Judging from all that, it can be deduced that the X position that is started off with is a center point, with a random value chosen to offset that from either the left or the right of that point. Then, a speed value is chosen and set up so that the object moves away from that point, no matter which side it's on.

I have no idea why they decided to do a weird unsigned check with 0x120. Maybe it's some kind of leftover from an earlier version that just so happened to work out the same as if they just decided to check if d0 was negative or not.

If you want an example of the output of the random function being treated as unsigned, here's this code from the Marble Zone boss in Sonic 1:
Code (ASM):
1. BossMarble_MakeLava:
2.         subq.b  #1,objoff_34(a0)                ; Decrement jumping fireball spawn timer
3.         bcc.s   loc_1845C                       ; If it hasn't run out, branch
4.
5.         jsr     (FindFreeObj).l                 ; Allocate object slot
6.         bne.s   loc_1844A                       ; If it failed, branch
7.         move.b  #id_LavaBall,obID(a1)           ; Spawn fireball that jumps up
8.         move.w  #boss_mz_y+\$D8,obY(a1)          ; Set its Y position to the lava pit
9.
10.         jsr     (RandomNumber).l                ; Get random value
11.         andi.l  #\$FFFF,d0                       ; Limit it between 0 and \$FFFF
12.         divu.w  #\$50,d0                         ; Divide by \$50
13.         swap    d0                              ; Get remainder (d0 becomes a value between 0 and \$4F)
15.         move.w  d0,obX(a1)                      ; Set jumping fireball at that X position
16.
17.         lsr.b   #7,d1                           ; Dunno what this is for (leftover from earlier code, probably)
18.         move.w  #\$00FF,obSubtype(a1)            ; Set subtype to "jumping" and use lower sprite priority
19.
20. loc_1844A:
21.         jsr     (RandomNumber).l                ; Get random value
22.         andi.b  #\$1F,d0                         ; Limit it between 0 and \$1F
23.         addi.b  #\$40,d0                         ; Shift range to \$40 and \$5F
24.         move.b  d0,objoff_34(a0)                ; Set timer for next jumping fireball spawn
25.
26. loc_1845C:

Basically, when a jumping fireball is spawned in the lava pit, its X position is set to the pit's X location + a random number between 0 and \$4F, which is done by performing a modulus operation on the value returned by the function via an unsigned division (the mask to \$FFFF is to prevent the division result from being too big, in which it would get discarded if that was the case). Then, the timer for spawning the next fireball is set to a random number between \$1F and \$5F, by ANDing the random result by \$1F and adding \$40.

Again, the function just returns a random jumble of bits without regard for signage (by that logic, the function should be treated as unsigned), leaving the programmer to decide what logic to perform with them.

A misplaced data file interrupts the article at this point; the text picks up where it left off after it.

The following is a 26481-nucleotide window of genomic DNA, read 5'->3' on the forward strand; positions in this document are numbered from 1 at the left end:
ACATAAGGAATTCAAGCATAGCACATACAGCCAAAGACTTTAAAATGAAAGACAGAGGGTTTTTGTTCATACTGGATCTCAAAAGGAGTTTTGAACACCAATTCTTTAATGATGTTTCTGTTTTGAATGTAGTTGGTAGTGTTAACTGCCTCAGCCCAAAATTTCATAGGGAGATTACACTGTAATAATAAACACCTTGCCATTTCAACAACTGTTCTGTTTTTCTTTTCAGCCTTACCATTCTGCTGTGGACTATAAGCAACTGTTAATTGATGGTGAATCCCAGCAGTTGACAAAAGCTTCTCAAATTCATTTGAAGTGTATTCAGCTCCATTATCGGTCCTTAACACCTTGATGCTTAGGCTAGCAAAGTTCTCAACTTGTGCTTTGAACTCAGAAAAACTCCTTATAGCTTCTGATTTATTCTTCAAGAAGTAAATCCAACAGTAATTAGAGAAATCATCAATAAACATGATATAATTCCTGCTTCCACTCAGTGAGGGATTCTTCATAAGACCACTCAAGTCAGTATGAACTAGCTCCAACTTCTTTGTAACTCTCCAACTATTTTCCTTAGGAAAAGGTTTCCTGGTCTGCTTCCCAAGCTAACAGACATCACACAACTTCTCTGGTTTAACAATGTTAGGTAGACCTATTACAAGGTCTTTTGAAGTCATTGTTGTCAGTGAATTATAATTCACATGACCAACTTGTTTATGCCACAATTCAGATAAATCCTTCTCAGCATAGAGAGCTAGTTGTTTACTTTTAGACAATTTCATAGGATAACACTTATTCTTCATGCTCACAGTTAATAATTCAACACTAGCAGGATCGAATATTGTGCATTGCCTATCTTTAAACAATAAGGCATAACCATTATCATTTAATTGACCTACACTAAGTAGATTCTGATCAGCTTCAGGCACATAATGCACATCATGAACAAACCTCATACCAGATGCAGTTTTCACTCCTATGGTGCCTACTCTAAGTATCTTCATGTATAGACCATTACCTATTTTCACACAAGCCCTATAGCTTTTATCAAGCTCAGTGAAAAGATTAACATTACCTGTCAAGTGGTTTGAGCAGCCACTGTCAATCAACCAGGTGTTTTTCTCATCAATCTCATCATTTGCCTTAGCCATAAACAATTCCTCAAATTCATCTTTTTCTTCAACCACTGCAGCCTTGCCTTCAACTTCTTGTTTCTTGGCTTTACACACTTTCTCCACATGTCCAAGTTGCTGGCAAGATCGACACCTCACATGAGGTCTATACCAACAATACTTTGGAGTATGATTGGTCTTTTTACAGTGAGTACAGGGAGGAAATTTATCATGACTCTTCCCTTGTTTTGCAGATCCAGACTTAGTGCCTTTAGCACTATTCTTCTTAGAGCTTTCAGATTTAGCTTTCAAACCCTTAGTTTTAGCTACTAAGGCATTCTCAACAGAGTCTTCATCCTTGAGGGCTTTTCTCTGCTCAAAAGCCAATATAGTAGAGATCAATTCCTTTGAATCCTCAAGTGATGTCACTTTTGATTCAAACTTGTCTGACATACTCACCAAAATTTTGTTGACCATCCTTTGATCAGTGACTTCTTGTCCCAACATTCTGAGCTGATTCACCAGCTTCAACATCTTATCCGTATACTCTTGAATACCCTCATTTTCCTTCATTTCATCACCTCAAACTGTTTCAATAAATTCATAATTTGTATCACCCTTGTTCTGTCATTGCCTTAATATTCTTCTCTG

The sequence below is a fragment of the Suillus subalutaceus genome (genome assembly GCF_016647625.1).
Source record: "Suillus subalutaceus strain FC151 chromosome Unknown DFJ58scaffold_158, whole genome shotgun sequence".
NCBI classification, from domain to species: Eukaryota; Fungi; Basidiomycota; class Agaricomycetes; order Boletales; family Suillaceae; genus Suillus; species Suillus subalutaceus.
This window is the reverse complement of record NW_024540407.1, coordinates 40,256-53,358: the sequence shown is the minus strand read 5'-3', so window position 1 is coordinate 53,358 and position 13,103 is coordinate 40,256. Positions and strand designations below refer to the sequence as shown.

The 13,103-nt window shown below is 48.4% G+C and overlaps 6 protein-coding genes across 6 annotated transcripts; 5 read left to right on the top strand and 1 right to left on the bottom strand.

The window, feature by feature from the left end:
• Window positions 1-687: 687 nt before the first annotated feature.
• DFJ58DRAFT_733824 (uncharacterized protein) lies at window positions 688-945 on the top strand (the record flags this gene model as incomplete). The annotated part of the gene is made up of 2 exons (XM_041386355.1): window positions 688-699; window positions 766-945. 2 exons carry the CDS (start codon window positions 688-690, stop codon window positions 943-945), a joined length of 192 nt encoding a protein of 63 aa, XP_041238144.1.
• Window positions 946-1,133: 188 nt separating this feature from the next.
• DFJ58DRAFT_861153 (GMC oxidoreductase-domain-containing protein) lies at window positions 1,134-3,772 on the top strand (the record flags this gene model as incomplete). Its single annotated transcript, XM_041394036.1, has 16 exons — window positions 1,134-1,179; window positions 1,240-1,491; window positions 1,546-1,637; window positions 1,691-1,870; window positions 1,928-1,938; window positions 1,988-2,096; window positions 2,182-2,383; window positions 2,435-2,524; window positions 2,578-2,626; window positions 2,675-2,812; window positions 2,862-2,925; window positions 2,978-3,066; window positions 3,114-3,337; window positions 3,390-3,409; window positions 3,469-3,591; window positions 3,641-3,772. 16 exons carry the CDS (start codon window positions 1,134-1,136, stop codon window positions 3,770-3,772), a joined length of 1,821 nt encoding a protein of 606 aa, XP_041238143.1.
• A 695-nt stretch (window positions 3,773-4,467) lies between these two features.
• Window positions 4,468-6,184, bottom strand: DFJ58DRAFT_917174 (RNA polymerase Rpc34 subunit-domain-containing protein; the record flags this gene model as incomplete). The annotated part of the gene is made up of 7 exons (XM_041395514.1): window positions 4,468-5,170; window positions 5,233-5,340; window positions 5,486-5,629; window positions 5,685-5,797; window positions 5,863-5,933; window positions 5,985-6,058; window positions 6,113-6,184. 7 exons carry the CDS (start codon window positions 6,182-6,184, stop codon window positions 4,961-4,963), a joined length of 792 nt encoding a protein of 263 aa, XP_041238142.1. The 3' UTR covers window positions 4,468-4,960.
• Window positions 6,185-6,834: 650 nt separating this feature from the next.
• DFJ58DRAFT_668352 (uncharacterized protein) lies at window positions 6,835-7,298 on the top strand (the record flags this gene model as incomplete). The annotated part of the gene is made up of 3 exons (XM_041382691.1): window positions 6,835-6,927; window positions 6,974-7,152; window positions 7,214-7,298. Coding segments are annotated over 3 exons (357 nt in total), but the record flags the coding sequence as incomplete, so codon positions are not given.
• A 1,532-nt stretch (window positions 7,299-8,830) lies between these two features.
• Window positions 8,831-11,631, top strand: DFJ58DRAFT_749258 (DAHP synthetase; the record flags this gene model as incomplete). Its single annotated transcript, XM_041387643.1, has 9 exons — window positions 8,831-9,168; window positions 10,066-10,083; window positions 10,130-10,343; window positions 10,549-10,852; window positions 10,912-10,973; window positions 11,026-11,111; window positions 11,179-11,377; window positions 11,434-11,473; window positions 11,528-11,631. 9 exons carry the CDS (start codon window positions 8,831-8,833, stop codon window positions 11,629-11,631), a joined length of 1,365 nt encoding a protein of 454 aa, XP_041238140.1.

Last edited: Mar 16, 2024
3. ### Brainulator

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4. ### Devon

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I think they were just trying to understand the general logic with the random number generator, which appears in more than S3&K.

5. ### BenoitRen

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I admit that it bordered on the topic of my port, but it was essentially about the original source code, so I figured it was on-topic.

6. ### Kilo

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So this object caught my eye from Sonic CD.

It's a very simple object, it displays the shield sprite and just deletes itself offscreen.
I wonder if this would've been an object present in Sonic 1's source code? It's use is similar to objects 2-7 in the Sonic 1 prototype, but those objects really only test frame timers or do nothing at all. Best candidate of an ID it could've been is 6. Entirely speculation though.

7. ### Brainulator

Regular garden-variety member Member
Alright. In that case, I agree with @Devon that the original code leaves it up to individual uses as to whether to treat it as signed or unsigned, because the 68000 does not differentiate between the two in memory. By all indication, it's just a random number generator that Sega gave to their developers to play with (the same code appears in multiple games besides the Sonic games).

8. ### Devon

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This applies to any architecture, really. Data is just a bunch of 1s and 0s, and how they are interpreted is up to the programmer ultimately. You can choose to interpret a 32-bit value with all 1s set as -1, or 0xFFFFFFFF, or whatever it ends up translating to for other systems when signed. In the end, it's still the same set of bits, just different ways it's interpreted. Hell, with floating point values in C, you can get the raw IEEE data by interpretating a pointer to it as an integer pointer, and read the bits from that pointer as is.

9. ### BenoitRen